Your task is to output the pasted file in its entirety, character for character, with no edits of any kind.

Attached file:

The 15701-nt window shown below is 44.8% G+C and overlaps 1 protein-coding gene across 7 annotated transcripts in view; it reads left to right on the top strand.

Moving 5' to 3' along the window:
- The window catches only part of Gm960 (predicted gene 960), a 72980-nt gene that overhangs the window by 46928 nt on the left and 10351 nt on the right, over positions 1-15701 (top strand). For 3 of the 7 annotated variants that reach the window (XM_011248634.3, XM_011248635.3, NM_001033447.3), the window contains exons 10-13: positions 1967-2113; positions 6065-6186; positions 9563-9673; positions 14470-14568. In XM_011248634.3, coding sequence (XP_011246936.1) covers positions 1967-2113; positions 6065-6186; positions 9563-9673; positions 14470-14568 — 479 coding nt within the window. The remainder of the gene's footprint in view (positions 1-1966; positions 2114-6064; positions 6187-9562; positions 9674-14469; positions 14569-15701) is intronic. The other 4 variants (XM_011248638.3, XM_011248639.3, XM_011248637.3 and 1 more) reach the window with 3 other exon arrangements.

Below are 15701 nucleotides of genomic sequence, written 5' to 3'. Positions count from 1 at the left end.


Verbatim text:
The 15701-nt window shown below is 44.8% G+C and overlaps 1 protein-coding gene across 7 annotated transcripts in view; it reads left to right on the top strand.

Moving 5' to 3' along the window:
- The window catches only part of Gm960 (predicted gene 960), a 72980-nt gene that overhangs the window by 46928 nt on the left and 10351 nt on the right, over positions 1-15701 (top strand). For 3 of the 7 annotated variants that reach the window (XM_011248634.3, XM_011248635.3, NM_001033447.3), the window contains exons 10-13: positions 1967-2113; positions 6065-6186; positions 9563-9673; positions 14470-14568. In XM_011248634.3, coding sequence (XP_011246936.1) covers positions 1967-2113; positions 6065-6186; positions 9563-9673; positions 14470-14568 — 479 coding nt within the window. The remainder of the gene's footprint in view (positions 1-1966; positions 2114-6064; positions 6187-9562; positions 9674-14469; positions 14569-15701) is intronic. The other 4 variants (XM_011248638.3, XM_011248639.3, XM_011248637.3 and 1 more) reach the window with 3 other exon arrangements.

Below are 15701 nucleotides of genomic sequence, written 5' to 3'. Positions count from 1 at the left end.